Politico’s Morning Defense reported on Congresswoman McSally’s letter this morning.

The full letter text follows.

View a PDF of the letter HERE.

December 15, 2017

 

 

Senator Thad Cochran                                                Representative Rodney Frelinghuysen

Chairman, Senate Appropriations Committee            Chairman, House Appropriations Committee

The Capitol, Room S-128                                           The Capitol, Room H-305

Washington, D.C. 20510                                            Washington, D.C. 20510

 

Senator Patrick Leahy                                                 Representative Nita Lowey

Vice Chairman                                                            Ranking Member

Senate Appropriations Committee                              House Appropriations Committee

The Capitol, Room S-128                                           1016 Longworth House Office Building

Washington, D.C. 20510                                            Washington, D.C. 20510

 

 

Chairman Cochran, Chairman Frelinghuysen, Vice Chairman Leahy, and Ranking Member Lowey:

 

We write to express our grave concern regarding the Senate Appropriations Defense Subcommittee’s omission of the Air Force’s Unfunded Priority List request for funding to restart A-10C Thunderbolt II wing production in its fiscal year 2018 (FY18) funding bill. The A-10C is currently one of the most utilized aircraft across multiple theaters, and this requirement was fully funded in the FY18 House and Senate National Defense Authorization Acts (NDAAs), the FY18 NDAA conference report, and the House-passed defense appropriations bill. We ask that this same level of funding be secured in any final FY18 spending package in order to prevent a critical capability gap in the operational fleet.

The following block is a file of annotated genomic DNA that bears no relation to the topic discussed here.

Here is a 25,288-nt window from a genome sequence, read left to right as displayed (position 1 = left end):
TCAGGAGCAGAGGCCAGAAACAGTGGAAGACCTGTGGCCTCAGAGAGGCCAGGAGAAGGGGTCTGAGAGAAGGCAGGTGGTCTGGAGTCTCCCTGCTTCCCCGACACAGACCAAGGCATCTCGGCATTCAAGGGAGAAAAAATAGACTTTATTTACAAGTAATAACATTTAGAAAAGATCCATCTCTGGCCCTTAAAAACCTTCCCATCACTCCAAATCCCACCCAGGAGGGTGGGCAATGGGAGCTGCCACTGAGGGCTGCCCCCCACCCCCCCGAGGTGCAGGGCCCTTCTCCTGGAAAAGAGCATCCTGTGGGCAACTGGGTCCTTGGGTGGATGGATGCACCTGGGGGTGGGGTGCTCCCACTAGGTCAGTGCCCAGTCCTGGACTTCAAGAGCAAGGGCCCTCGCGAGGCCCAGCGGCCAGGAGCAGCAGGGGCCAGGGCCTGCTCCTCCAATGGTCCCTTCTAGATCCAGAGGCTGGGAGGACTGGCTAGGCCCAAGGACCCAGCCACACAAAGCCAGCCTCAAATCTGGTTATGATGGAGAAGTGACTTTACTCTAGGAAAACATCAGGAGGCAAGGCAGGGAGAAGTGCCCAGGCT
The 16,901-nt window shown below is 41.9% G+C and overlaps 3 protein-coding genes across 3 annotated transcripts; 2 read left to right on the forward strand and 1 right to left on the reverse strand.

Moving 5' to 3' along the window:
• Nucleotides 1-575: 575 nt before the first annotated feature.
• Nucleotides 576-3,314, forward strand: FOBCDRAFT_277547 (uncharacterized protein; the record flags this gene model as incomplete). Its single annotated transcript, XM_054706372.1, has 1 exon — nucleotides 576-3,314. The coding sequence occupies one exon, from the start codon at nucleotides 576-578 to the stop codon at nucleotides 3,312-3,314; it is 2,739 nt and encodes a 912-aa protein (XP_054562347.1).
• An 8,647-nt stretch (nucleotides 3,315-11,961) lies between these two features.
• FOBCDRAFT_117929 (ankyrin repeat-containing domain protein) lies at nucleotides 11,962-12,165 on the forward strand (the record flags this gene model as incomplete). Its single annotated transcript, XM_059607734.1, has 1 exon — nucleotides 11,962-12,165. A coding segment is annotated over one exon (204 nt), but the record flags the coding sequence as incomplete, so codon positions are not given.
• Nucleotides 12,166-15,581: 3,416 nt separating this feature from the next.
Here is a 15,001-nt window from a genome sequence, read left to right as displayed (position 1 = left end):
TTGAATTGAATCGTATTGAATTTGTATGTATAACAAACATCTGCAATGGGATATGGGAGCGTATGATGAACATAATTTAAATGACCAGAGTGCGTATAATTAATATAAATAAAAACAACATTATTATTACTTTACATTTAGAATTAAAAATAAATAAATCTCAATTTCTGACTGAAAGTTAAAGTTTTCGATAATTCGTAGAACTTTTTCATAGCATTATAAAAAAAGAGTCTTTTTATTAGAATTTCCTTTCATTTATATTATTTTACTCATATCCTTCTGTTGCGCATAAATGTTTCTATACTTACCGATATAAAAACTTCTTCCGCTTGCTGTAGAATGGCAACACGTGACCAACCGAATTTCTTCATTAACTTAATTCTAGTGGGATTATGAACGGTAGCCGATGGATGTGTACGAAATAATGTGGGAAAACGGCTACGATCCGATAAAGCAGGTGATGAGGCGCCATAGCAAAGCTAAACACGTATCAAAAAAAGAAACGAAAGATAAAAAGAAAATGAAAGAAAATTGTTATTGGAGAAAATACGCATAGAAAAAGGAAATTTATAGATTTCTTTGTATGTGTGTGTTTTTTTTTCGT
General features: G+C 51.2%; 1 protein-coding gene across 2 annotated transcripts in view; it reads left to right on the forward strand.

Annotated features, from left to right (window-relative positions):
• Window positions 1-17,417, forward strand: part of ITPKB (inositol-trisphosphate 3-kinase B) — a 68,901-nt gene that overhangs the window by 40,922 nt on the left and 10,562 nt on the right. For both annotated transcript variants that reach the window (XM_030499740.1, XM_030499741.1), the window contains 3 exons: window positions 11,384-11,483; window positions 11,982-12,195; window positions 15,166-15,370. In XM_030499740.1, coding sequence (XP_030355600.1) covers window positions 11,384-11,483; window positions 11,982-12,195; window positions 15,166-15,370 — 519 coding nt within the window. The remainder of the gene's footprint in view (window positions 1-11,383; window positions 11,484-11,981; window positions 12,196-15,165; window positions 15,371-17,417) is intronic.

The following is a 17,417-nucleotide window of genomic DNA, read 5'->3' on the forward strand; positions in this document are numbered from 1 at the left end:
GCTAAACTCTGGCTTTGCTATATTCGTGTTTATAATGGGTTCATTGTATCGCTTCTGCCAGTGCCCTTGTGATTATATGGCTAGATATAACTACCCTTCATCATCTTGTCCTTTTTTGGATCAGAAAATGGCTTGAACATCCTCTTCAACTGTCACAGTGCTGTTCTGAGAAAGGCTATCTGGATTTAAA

As you may know, the Air Force has taken the A-10C out of “sunset status” (after “mothballing” the equivalent of five squadrons, leaving only nine deployable squadrons in the inventory) in the face of growing security threats and increased operational tempo in the Middle East, Southeast Asia, and the Korean Peninsula. The A-10 “Warthog” has continued to be instrumental in U.S. contingency operations around the globe, including just south of the demilitarized zone (DMZ) for critical anti-armor capabilities against North Korea, deploying to Eastern Europe and the Baltics in the face of Russian aggression, conducting missions in the South China Sea in the face of illegal Chinese military expansion in the region, and fighting the Islamic State (ISIS). In fact, as of August 30th of this year, the Warthog had dropped roughly 20 percent of all munitions—more than any other aircraft—in the fight against ISIS, and had flown 14 percent of all sorties deployed since counter-ISIS operations began in 2014.  

 

Furthermore, the A-10 is uniquely designed for life-saving missions like Close Air Support (CAS) and Combat Search and Rescue (CSAR). The former protects troops in harm’s way while the latter involves rescuing downed pilots or other isolated personnel from enemy territory before they become prisoners of war. A-10 pilots specifically train for these missions because only the A-10 has the lethality, loiter time, and survivability to succeed in each of these mission sets.